The officers claim that at this point, Plaintiff
“maneuvered his shoulder back and forth” in
“a strange manner” and “reached for his
waistband.” However, Plaintiff disputes this version of
events. Plaintiff merely lowers his right hand to touch the
ground for balance as he goes down to his knees. Then the
officers charge, tackle, and beat Plaintiff.
video, Defendant Barrier is the first to make contact with
Plaintiff. Barrier admits to applying force with his knee,
using a control hold, striking Plaintiff with his fist, and
applying his body weight. Barrier admits that he struck
Plaintiff as hard as he could with his knee. Barrier also
admits that he punched Plaintiff in the face as hard as he
could. Barrier also admits applying body weight to Plaintiff
for 60 seconds.
Defendant Orozco applied a control hold. Specifically,
Defendant Orozco applied a rear wrist lock to twist one of
Plaintiff's hands behind his back. Defendant Knott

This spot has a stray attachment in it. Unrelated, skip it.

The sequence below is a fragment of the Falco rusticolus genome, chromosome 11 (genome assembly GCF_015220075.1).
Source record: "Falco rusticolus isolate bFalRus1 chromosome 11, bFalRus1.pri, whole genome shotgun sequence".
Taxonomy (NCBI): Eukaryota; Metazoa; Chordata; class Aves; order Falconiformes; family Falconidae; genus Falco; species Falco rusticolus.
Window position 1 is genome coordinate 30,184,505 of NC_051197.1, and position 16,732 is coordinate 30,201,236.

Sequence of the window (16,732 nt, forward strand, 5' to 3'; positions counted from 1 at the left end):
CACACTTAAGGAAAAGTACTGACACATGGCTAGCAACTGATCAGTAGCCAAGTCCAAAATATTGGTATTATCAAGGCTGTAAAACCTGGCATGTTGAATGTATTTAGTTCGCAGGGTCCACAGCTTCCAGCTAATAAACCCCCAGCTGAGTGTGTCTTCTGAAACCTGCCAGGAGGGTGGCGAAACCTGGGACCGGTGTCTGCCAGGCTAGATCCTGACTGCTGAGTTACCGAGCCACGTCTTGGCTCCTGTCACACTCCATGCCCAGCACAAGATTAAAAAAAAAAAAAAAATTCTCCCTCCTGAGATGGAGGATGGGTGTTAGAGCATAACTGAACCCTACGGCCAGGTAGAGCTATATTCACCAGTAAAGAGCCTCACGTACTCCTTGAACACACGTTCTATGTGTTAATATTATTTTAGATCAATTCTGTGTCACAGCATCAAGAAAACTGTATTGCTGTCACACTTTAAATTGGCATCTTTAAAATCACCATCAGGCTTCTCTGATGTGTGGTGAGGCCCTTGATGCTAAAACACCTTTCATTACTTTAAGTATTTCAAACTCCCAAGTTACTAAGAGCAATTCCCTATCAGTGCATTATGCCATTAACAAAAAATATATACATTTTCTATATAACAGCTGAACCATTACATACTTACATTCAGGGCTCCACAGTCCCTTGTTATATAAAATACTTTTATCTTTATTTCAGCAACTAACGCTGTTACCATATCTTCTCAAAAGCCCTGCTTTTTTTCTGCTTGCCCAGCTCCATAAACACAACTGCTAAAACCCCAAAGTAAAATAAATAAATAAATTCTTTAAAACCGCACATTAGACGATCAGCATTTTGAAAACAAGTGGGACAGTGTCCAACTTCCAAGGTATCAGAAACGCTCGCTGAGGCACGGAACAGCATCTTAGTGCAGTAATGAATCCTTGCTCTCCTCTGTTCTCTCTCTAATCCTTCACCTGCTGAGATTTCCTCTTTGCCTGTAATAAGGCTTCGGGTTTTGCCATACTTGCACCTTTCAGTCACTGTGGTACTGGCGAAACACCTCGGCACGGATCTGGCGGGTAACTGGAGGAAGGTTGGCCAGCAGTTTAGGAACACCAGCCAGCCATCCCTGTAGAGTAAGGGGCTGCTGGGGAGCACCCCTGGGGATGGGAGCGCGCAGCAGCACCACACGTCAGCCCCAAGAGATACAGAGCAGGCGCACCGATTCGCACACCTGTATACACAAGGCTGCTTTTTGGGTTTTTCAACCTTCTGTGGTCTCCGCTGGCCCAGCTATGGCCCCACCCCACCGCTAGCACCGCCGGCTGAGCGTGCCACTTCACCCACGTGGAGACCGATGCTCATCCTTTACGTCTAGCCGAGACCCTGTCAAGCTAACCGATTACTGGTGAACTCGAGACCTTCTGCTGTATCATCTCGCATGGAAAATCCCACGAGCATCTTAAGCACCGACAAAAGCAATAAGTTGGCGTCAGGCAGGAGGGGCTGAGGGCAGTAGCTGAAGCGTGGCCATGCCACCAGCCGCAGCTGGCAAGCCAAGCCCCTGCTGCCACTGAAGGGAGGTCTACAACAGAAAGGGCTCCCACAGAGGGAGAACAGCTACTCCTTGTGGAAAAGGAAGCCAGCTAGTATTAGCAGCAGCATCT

applied body weight to Plaintiff's back. The officers
admit that Plaintiff never punched, kicked, or verbally
threatened the officers. Defendant Barrier never believed
that Plaintiff was trying to flee.
he was in handcuffs, Plaintiff complained of pain. Orozco
After taking Plaintiff into custody, the officers claim to
have realized their mistake. When asked, Plaintiff told the
officers that he had not seen or heard from his son, Arturo
Gonzalez Jr., in two days.
crime had been committed. However, even after Defendant
Barrier was told that Plaintiff was not the person they were
looking for, Defendant Barrier requested permission to arrest
Plaintiff. Defendant Barrier's request for permission to
arrest Plaintiff was denied.
though no crime had been committed and the officers knew that